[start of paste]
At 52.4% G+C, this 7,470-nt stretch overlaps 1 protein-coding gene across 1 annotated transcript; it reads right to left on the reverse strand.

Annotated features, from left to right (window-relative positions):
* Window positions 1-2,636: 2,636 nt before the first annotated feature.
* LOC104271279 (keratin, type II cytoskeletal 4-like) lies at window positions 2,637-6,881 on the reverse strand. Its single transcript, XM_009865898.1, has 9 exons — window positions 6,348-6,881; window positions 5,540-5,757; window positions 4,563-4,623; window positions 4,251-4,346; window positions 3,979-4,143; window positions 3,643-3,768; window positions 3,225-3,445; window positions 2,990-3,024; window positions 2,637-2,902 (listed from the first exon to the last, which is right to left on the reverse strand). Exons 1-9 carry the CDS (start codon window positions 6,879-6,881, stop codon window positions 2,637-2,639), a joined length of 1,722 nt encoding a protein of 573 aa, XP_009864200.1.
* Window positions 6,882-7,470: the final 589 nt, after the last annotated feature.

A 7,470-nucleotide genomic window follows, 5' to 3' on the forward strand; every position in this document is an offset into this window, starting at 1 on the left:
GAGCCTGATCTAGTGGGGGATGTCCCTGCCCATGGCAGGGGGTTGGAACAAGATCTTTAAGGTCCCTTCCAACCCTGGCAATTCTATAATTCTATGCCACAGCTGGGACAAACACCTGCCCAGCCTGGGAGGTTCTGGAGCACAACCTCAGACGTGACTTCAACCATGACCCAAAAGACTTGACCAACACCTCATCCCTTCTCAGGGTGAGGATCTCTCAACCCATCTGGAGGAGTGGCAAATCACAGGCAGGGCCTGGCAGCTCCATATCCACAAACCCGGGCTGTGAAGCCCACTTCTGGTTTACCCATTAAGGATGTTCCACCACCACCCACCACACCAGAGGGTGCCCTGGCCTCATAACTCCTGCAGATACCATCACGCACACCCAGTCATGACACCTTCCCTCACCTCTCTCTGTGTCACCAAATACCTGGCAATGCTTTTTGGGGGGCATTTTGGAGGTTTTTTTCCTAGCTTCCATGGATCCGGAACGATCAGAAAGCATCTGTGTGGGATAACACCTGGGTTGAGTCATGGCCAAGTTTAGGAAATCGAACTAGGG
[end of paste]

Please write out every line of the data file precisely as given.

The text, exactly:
At 52.4% G+C, this 7,470-nt stretch overlaps 1 protein-coding gene across 1 annotated transcript; it reads right to left on the reverse strand.

Annotated features, from left to right (window-relative positions):
* Window positions 1-2,636: 2,636 nt before the first annotated feature.
* LOC104271279 (keratin, type II cytoskeletal 4-like) lies at window positions 2,637-6,881 on the reverse strand. Its single transcript, XM_009865898.1, has 9 exons — window positions 6,348-6,881; window positions 5,540-5,757; window positions 4,563-4,623; window positions 4,251-4,346; window positions 3,979-4,143; window positions 3,643-3,768; window positions 3,225-3,445; window positions 2,990-3,024; window positions 2,637-2,902 (listed from the first exon to the last, which is right to left on the reverse strand). Exons 1-9 carry the CDS (start codon window positions 6,879-6,881, stop codon window positions 2,637-2,639), a joined length of 1,722 nt encoding a protein of 573 aa, XP_009864200.1.
* Window positions 6,882-7,470: the final 589 nt, after the last annotated feature.

A 7,470-nucleotide genomic window follows, 5' to 3' on the forward strand; every position in this document is an offset into this window, starting at 1 on the left:
GAGCCTGATCTAGTGGGGGATGTCCCTGCCCATGGCAGGGGGTTGGAACAAGATCTTTAAGGTCCCTTCCAACCCTGGCAATTCTATAATTCTATGCCACAGCTGGGACAAACACCTGCCCAGCCTGGGAGGTTCTGGAGCACAACCTCAGACGTGACTTCAACCATGACCCAAAAGACTTGACCAACACCTCATCCCTTCTCAGGGTGAGGATCTCTCAACCCATCTGGAGGAGTGGCAAATCACAGGCAGGGCCTGGCAGCTCCATATCCACAAACCCGGGCTGTGAAGCCCACTTCTGGTTTACCCATTAAGGATGTTCCACCACCACCCACCACACCAGAGGGTGCCCTGGCCTCATAACTCCTGCAGATACCATCACGCACACCCAGTCATGACACCTTCCCTCACCTCTCTCTGTGTCACCAAATACCTGGCAATGCTTTTTGGGGGGCATTTTGGAGGTTTTTTTCCTAGCTTCCATGGATCCGGAACGATCAGAAAGCATCTGTGTGGGATAACACCTGGGTTGAGTCATGGCCAAGTTTAGGAAATCGAACTAGGG